Methane (CH4) is the most abundant organic species in the atmosphere. Like CO2, CH4 levels have risen dramatically over the last 200 years. Pre-industrial levels, which were ~750 ppb, now stand at ~1760 ppb in the northern hemisphere and ~1630 ppb in the southern hemisphere. CH4 has been increasing at 1.3% per year for most of the 20th century until the early 1990s (Blake and Rowland, 1988) as illustrated in Fig. 11.1. Since then the rate of growth has slowed to 0.6% per year (Steele et al., 1992). There are various reasons for the slowdown in the growth rate. Bekki et al. (1994) have argued that stratospheric ozone depletion was so severe in 1991-1992 that hydroxyl (OH) levels in the troposphere rose due to the increase in the short-wavelength radiation penetrating into the lower atmosphere. Their two-dimensional (2D) model calculations suggest that up to half of the decrease in CH4 growth rate in 1991 and 1992 could be attributed to this rise in OH levels. Wang et al. (2004) used a three-dimensional (3D) atmospheric model to carry out an inverse analysis of the CH4 budget. They concluded that the economic downturn of the former Soviet Union and east-European countries in the early 1990s, together with more efficient industrial practices, has been an important factor in the slowdown of CH4, in addition to potential changes in OH levels.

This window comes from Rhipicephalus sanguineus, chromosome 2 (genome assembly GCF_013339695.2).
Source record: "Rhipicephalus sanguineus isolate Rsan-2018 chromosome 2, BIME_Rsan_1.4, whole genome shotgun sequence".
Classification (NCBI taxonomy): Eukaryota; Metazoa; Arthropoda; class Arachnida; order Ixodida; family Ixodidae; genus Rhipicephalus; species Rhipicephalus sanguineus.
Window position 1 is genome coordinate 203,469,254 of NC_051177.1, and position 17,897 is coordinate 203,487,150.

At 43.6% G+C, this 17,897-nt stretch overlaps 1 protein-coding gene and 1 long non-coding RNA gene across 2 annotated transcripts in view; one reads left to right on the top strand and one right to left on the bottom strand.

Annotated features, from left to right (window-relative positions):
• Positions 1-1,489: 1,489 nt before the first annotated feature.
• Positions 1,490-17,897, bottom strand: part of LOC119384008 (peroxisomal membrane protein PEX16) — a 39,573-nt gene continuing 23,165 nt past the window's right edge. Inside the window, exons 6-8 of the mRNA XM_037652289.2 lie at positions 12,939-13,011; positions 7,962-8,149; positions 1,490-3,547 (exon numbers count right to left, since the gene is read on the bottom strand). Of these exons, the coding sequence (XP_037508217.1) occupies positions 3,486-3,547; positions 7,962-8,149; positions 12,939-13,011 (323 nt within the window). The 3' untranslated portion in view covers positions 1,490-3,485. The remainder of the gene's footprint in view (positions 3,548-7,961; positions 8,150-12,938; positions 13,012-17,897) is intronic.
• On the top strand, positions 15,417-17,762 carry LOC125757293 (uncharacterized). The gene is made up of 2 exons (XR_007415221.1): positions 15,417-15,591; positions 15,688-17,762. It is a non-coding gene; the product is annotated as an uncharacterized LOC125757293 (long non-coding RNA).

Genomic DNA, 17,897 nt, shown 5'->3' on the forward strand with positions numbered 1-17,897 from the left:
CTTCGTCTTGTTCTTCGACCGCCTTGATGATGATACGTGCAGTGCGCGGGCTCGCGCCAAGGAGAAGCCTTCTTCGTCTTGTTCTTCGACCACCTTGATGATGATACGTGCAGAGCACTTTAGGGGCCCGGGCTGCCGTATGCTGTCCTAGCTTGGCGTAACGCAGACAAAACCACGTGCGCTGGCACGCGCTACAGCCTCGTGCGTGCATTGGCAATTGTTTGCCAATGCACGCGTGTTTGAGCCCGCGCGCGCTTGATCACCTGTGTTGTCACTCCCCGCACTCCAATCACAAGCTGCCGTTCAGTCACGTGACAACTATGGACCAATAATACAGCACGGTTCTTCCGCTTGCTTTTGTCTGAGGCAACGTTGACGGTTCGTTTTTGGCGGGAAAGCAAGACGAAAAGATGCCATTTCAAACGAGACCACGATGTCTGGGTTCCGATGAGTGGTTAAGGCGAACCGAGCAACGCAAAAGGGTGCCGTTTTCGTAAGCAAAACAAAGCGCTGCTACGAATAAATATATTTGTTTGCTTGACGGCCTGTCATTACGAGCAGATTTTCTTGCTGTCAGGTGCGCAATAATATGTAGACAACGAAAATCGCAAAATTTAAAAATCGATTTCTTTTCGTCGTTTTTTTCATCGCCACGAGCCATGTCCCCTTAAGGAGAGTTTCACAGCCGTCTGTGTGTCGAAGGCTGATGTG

These model results suggest that the current slowdown may be temporary. Quay et al. (1999) and Fletcher et al. (2004) have used measurements of 13CH4, 12CH4 and 12CH3D to determine changes in source strengths for CH4 over the last 10-15 years. They concluded that there have been decreases in northern hemisphere sources such as bogs and landfills but increases in tropical and southern hemisphere sources such as swamps and biomass burning. Finally, Warwick et al. (2002) have shown that year-to-year fluctuations in meteorology can cause significant interannual fluctuations in the levels of atmospheric CH4 measured at the surface. Therefore, there are several potential reasons why CH4 trends have been fluctuating in recent years.
CH4 is a far more effective greenhouse gas than CO2, being 62 times more effective on a 20-year time horizon and 23 times more effective on a 100-year time horizon. The changes in effectiveness with time reflect the fact that CH4 is much shorter-lived in the atmosphere than CO2. The sources of CH4 are discussed in detail by Reay et al. (Chapter 9, this volume) and
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